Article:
FinCEN Analysis Reveals Upward Trend of SARs Related to Wildlife Trafficking

Office of Strategic Communications,
Immediate Release

WASHINGTON—The Financial Crimes Enforcement Network (FinCEN) today released a Financial Threat Analysis on wildlife trafficking threat patterns and trend information identified in Bank Secrecy Act (BSA) data.  The report aims to further inform efforts to combat wildlife trafficking and the associated movement of illicit proceeds, which are estimated to be between $7 and $23 billion per year and account for a quarter of all wildlife trade.

Wildlife trafficking is a major transnational organized crime that fuels corruption, threatens biodiversity, damages fragile ecosystems, and can have a significant negative impact on public health and the economy.  It involves the illicit trade of protected animals, animal parts, and derivatives thereof, including procurement, transport, and distribution, in violation of international or domestic law, and money laundering related to this activity.  To move, hide, and launder their proceeds, wildlife traffickers exploit weaknesses in financial and non-financial sectors, enabling further wildlife crimes and damaging financial integrity.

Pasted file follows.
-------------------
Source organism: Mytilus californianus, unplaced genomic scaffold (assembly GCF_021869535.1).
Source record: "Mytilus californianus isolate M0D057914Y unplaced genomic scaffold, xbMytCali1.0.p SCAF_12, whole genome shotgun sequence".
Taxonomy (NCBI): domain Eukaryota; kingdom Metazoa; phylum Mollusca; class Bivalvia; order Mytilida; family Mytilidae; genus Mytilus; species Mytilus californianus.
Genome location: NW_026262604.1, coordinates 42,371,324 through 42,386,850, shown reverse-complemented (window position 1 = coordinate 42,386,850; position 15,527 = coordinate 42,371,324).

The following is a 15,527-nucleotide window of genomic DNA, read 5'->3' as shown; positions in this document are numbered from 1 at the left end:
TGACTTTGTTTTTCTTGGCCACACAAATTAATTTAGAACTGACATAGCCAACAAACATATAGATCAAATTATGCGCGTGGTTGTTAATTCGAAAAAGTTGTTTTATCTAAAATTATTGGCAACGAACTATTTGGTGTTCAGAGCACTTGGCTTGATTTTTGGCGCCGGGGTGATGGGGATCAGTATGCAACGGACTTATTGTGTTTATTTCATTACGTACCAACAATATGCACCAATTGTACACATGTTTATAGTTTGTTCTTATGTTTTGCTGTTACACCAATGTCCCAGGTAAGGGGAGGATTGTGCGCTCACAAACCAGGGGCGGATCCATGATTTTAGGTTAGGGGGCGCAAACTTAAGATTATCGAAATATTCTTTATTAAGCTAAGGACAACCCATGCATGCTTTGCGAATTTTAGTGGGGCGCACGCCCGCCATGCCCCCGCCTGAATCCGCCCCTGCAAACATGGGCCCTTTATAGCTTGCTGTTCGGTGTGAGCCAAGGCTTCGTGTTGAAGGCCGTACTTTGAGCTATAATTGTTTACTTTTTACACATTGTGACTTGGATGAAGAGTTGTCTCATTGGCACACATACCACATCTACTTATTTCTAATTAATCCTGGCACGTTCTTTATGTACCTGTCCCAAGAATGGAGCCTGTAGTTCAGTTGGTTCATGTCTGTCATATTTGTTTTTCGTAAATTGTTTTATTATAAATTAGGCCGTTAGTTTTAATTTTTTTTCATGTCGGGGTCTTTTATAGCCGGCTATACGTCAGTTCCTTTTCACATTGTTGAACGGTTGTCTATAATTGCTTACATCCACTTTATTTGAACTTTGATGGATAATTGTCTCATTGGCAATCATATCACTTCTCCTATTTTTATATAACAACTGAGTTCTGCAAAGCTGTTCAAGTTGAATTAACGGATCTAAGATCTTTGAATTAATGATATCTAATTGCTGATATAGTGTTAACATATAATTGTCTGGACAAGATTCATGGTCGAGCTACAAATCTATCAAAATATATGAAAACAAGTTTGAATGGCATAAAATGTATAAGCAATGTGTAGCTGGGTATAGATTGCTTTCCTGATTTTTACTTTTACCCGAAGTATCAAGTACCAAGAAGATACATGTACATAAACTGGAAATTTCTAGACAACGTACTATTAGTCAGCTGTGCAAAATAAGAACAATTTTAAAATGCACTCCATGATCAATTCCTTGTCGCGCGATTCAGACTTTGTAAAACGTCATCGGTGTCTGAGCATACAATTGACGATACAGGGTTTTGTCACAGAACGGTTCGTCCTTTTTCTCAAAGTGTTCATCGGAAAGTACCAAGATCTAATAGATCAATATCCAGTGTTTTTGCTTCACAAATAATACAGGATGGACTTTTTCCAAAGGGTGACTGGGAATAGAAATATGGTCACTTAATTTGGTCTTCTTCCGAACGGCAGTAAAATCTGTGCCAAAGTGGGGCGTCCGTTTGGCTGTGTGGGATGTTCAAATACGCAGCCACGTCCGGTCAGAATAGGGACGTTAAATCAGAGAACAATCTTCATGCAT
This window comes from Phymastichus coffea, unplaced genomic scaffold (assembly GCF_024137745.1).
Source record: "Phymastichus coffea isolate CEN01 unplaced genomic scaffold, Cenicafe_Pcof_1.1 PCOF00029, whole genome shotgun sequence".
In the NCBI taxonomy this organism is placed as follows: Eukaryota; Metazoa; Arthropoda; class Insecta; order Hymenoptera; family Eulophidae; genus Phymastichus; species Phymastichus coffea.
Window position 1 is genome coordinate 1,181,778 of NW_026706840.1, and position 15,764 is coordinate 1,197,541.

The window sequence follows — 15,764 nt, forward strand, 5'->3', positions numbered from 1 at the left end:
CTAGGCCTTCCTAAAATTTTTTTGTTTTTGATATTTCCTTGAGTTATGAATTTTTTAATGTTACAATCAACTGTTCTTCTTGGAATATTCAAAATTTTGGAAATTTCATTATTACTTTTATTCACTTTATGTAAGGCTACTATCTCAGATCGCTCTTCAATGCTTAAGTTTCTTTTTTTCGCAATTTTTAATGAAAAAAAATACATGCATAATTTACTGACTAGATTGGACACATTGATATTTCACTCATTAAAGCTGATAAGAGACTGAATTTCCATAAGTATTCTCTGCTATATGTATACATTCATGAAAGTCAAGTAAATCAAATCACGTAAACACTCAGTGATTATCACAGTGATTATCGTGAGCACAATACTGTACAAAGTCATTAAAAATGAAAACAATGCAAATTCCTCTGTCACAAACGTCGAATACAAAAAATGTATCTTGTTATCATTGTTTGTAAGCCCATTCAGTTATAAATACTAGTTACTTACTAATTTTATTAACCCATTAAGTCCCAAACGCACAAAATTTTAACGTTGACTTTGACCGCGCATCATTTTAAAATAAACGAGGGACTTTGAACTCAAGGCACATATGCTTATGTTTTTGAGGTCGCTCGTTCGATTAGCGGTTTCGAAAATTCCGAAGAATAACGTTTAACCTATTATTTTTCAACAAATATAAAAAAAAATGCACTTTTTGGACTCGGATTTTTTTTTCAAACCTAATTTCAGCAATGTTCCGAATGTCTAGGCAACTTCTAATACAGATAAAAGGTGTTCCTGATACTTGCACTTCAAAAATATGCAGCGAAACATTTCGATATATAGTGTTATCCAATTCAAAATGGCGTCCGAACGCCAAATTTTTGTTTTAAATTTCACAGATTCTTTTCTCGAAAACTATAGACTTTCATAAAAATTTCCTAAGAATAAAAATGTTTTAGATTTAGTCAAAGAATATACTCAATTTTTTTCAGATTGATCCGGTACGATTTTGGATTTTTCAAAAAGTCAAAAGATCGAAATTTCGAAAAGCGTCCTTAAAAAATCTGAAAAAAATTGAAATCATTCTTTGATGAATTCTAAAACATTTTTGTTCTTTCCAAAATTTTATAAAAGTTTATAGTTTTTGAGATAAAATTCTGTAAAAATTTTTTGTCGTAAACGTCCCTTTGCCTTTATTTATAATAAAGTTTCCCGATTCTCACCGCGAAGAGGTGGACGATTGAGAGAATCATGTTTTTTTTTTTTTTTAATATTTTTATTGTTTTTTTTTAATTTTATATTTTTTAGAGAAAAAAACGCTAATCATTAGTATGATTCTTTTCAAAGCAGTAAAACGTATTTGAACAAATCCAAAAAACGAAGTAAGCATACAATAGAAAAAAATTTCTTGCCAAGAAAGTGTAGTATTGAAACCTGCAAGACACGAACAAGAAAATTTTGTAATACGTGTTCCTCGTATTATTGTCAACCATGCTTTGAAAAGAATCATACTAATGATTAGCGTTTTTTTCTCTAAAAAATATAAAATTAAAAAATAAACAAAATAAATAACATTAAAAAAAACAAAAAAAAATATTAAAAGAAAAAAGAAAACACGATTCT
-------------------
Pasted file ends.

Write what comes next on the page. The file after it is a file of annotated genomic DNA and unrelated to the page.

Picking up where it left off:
“Today’s report demonstrates the critical role that financial institutions play in identifying wildlife trafficking and protecting the U.S. financial system from associated illicit finance through compliance with their BSA obligations,” said FinCEN Acting Director Himamauli Das. 

FinCEN’s analysis of wildlife trafficking-related Suspicious Activity Reports (SARs) indicates that wildlife trafficking is affecting the U.S. financial sector.  Overall, wildlife trafficking-related SARs filed between January 2018 and October 2021 trended significantly up and SARs filed in 2021 are on track to meet or exceed the amount of SARs filed in 2020 based on current trends.

FinCEN is calling attention to this threat because of:  (1) its strong association with corruption and transnational criminal organizations, two of FinCEN’s national anti-money laundering and countering the financing of terrorism priorities published in June 2021; (2) a need to enhance reporting and analysis of related illicit financial flows; and, (3) wildlife trafficking’s contribution to biodiversity loss, damage to fragile ecosystems, and the increased likelihood of spreading of zoonotic diseases. 

This report is issued pursuant to Section 6206 of the Anti-Money Laundering Act of 2020, which requires FinCEN to periodically publish threat pattern and trend information derived from SARs,   and is another example of FinCEN’s increasing focus in this area.  In November, FinCEN held a FinCEN Exchange session on environmental crimes and issued a Notice to call attention to an upward trend in environmental crimes and associated illicit financial activity.